We kept our state champion Red Ranger and used him till he was 10 years old and sold him to a neighbor who used him more years that I know about, and there my story ends. — ca 1964, Ed Garee

A Duroc Sow

A simple search of Tip Top Notcher, the boar who sired Ed’s Gold Tip Notcher, reveals an interesting story.  As a result of the 1904 St. Louis Fair “Tip Top Notcher became so well known that farmers from all over were bringing their sows to Illinois to be bred to the famous boar. Mr. Seckman even had a special spring wagon built so that Tip Top Notcher could be comfortably transported. However, in 1906, Seckman received an offer he couldn’t refuse and sold the hog for $5,000. Tip Top Notcher continued to sire many grand champions. No one knows how many offspring he sired, but the number must have been in the thousands.”(2)  Visit 1904 St. Louis World’s Fair Hogs for photos of Tip Top Notcher as well as information on his grave marker.

Ed & Frank were quite involved in this ‘side issue’ of breeding & showing swine.  The October 10, 1907 Daily Oklahoman, noted that the an Oklahoma State Fair judge announced the swine winners, though the Duroc Jersey swine had not yet been judged.  I did not locate further announcements of winners in any subsequent newspapers.  However, for the following year, 1908, the winners were announced and Garee & Garee had several.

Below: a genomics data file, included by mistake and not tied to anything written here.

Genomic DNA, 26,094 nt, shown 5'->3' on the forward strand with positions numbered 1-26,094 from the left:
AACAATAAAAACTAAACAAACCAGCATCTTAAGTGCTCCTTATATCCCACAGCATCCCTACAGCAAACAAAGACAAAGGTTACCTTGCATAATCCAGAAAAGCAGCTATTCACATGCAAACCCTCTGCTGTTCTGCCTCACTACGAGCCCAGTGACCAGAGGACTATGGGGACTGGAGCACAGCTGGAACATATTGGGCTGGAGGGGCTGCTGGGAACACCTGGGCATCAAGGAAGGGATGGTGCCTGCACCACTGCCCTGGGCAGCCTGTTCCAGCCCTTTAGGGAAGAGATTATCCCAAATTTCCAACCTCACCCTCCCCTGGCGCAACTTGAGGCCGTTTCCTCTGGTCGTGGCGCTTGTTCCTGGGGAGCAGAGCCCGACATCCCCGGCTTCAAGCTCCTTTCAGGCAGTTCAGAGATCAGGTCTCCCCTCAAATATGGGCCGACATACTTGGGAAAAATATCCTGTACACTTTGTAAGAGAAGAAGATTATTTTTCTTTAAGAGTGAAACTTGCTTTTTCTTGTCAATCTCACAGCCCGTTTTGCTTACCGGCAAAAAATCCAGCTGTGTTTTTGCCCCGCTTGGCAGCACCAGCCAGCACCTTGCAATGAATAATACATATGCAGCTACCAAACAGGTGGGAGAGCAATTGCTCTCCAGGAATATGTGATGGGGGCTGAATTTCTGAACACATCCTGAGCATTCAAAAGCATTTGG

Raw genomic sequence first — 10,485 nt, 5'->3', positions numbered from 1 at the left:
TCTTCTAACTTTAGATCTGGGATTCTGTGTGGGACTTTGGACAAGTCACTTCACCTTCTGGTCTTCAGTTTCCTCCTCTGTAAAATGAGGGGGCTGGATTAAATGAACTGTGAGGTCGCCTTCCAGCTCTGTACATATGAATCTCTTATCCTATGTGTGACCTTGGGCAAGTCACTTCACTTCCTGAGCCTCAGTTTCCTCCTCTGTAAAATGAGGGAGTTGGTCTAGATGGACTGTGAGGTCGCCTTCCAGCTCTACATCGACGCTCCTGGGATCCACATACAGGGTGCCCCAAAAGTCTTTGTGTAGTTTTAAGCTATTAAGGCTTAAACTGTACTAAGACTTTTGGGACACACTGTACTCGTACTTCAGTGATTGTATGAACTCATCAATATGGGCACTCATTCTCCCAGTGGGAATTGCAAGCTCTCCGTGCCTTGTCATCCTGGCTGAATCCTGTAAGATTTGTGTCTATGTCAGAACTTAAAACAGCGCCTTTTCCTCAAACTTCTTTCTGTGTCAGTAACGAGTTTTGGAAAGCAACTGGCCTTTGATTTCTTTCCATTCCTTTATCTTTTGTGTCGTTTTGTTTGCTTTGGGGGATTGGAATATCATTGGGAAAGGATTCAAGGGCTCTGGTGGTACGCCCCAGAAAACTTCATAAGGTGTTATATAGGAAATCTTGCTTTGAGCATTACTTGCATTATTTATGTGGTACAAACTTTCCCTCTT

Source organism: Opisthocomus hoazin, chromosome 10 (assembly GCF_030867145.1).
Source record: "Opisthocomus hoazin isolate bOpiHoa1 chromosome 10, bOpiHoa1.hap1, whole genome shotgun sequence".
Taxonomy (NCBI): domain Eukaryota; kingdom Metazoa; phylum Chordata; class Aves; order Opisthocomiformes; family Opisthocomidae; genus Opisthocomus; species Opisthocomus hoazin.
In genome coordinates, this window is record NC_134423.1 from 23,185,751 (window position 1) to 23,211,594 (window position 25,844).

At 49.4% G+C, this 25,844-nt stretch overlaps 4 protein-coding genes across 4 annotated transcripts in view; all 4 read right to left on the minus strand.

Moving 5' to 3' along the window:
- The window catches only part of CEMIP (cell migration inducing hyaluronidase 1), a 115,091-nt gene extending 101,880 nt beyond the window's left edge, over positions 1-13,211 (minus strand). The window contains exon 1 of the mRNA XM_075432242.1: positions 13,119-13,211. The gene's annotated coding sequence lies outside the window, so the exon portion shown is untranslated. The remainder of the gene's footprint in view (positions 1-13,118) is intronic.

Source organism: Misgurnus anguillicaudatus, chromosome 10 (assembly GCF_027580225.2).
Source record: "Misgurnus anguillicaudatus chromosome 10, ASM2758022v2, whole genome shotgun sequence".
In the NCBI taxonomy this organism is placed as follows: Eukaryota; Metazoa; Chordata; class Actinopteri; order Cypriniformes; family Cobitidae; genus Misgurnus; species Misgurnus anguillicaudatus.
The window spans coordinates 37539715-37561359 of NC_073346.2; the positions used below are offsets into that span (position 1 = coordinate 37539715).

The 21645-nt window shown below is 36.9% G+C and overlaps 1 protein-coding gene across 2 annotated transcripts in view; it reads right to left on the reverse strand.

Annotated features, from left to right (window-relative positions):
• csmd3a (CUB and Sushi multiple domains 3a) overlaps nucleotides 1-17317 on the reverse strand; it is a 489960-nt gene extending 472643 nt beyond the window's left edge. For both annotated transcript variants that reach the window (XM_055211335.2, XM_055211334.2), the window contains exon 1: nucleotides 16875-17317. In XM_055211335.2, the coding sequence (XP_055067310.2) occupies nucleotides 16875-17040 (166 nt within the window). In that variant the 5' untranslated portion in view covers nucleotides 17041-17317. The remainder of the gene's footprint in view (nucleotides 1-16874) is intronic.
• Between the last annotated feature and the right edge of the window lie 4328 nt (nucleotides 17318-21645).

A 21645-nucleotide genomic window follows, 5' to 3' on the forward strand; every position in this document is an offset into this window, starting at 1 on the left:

Click & Zoom

Ed & Frank’s hogs are registered and listed in the American Duroc-Jersey record, which has the hogs’ pedigree.  So, for example Gold Tip Notcher is 58237 and his parents were Tip Top Notcher 20729 & Gold Dust Pink 53846.  In the American-Duroc Jersey Record it indicates that Garee & Garee transferred Red Ranger 15717 on November 10, 1912 to T.R. Davis of Noble, Oklahoma. (7)  It’s all quite fascinating but I have enough work researching my own ancestors so I won’t be pursuing these further.

What about the cholera, Ed goes on…